Mascot Week: Izzy’s Quest for Olympic Gold

What are the Olympics? Are they a celebration of the highest peaks of human achievement in athletics, a reminder of what dedication and hard work can achieve, a venue for friendly competition between the nations of the world? Or are they a corrupt institution whose visitations upon their host cities leave naught but ruin in their wake, an excuse for the freak outliers of human physical ability to fuck each other senseless every few years at the taxpayer’s expense? They’re all of those things, but more than that, they are one of our primary sources of new mascots.

Olympic mascots began simply. In 1968, Grenoble’s “Shuss” was created in a single night. He is a little man on skis with Olympic rings painted on his head. That was good enough in the ’60s, when mascot tech was still very much in its infancy.

Later mascots were mostly based on animals native to the host country of each year’s games. Sarajevo got a wolf, LA had an eagle, and, ten years ago, Sochi gave us a trio of creatures including a rabbit with oddly sensual eyes.

But, in an inverse of the classic Air Bud setup, there’s no rule that says an Olympic mascot has to be a dog, or a bear, or even a sexy rabbit with children strapped to her feet. An Olympic mascot can be anything. It can even be nothing. It can even be Izzy. God help us, it can even be Izzy.

Created by John Ryan of Atlanta firm DESIGNfx, Izzy was originally known as “Whatizit.” He was revealed to the world during the closing ceremony of the 1992 Barcelona games with computer-generated visuals, in what must have seemed to contemporary audiences to be as real and frightening as a train pulling into a station was to audiences in 1895, the dumb assholes.

“Now you’re probably wondering who that is,” one of the announcers says.

“What is it?” Another replies.


Yes, Whatizit’s introduction was a half-hearted “who’s on first” routine over footage of a costumed version of the character dancing to jazz music.

The commentators are barely even feigning interest or pleasure in this abomination. And who can blame them? It’s the end of a grueling Olympic summer and they probably just wanted to go home, but first they had to pretend to an audience of millions that this thing wasn’t a crime against god.

“It’s certainly different,” one says. “I wonder what the other suggestions were,” another adds. “I guess we should give some credit to the man that submitted the winning entry,” they finally concede. All of this is polite television broadcaster speak for “I hate and fear this creature on a pre-rational level, and should I happen to find myself alone with it my body would bludgeon it to death with no conscious action on my part.”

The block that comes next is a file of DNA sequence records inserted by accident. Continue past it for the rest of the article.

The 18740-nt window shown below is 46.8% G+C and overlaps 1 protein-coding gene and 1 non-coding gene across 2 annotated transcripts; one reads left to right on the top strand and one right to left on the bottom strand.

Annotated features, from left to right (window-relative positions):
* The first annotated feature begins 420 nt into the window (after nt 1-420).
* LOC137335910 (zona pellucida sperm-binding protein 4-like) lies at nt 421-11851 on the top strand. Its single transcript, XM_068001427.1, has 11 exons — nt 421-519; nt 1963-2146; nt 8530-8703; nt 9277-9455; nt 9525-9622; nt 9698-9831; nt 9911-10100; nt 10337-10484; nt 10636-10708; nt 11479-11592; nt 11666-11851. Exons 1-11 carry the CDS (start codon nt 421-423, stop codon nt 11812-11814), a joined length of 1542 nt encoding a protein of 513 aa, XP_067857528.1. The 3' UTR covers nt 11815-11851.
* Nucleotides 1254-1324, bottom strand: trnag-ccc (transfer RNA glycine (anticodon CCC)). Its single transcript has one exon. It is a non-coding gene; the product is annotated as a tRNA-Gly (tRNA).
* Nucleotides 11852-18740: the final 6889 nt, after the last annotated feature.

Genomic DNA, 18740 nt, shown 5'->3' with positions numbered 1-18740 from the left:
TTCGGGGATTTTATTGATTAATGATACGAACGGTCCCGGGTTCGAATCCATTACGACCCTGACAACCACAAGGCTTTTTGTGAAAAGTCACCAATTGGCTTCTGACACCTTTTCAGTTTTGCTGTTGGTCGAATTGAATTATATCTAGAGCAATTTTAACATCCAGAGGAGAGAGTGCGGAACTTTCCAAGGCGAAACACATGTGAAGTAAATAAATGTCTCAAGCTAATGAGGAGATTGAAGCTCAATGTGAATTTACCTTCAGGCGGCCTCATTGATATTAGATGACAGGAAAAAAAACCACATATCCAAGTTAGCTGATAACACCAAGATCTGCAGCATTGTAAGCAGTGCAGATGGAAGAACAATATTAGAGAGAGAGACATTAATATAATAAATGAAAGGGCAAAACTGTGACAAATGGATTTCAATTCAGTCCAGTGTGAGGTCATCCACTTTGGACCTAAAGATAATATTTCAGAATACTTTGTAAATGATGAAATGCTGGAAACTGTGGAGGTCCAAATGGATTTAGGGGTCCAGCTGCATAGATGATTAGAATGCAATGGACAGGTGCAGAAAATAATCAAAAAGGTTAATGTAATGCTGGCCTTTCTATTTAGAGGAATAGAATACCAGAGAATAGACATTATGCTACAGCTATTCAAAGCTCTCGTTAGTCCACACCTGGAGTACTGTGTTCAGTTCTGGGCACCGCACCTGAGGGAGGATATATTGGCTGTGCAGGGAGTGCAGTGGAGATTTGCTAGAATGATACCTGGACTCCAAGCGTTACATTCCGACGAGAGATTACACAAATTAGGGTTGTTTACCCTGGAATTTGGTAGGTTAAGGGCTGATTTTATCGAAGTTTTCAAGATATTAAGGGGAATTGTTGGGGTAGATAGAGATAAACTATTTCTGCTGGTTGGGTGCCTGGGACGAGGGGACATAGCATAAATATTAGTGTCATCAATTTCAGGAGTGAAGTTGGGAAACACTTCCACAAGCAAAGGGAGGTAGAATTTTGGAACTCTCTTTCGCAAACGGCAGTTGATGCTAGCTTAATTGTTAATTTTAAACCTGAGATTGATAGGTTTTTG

Everyone hated the Whatizit, but Atlanta was bound by Olympic law and the fact they’d probably spent a lot of money on Whatizit-branded merchandise already. They did the only thing they could do: they solicited suggestions from the pure hearts of children to imbue this godless being with a soul.

Whatizit was renamed Izzy. He grew a nose and eyelids and a vast, dark void within his maw, replacing his grim, toothy smile. He went from this:

To this:

Is this an improvement? Well, let me ask you this: did Newt Gingrich ever shake hands with the Whatizit before he was Izzy?

After his glow-up, Izzy started showing up everywhere: merchandise, video games, even a thirty-minute cartoon in 1995. For years, this cartoon was thought to be “lost media,” an oddly impactful phrase to apply to an animated special about an Olympics-obsessed sneaker-wearing mutant. But unlike the Library of Alexandria or a kind of creepy commercial for a Manila flower shop featuring an Enya song, Izzy’s Quest for Olympic Gold was rescued and restored to humanity’s common store of knowledge when someone discovered it on a VHS tape in their dad’s garage in 2020.

This was no fly-by-night cash-in, either. The voice cast features Tress MacNeille, Rob Paulsen, and Jim Cummings — that’s two of the Animaniacs plus 50% of CatDog. The animation is passable, too. But what kind of story do you tell about an amorphous blue merchandising opportunity designed by committee to represent the spirit of the Olympic games? I’m glad you asked!

First, we need to talk about parallel universes. See, within the Olympic torch there resides another world whose inhabitants are responsible for keeping the spirit of the games alive during the years when there are no Olympics scheduled. This realm is called “The Torchworld” and is always referred to with the definite article. The creatures who live there are known only as “citizens of The Torchworld.” Do they know about the existence of the earthrealm, where the Olympics take place? They do. It’s on their TV news.

Do they crave to transcend their role as mere vessels for the Olympic spirit and to seize the glory of the games for themselves? At least one does, and his name is Izzy.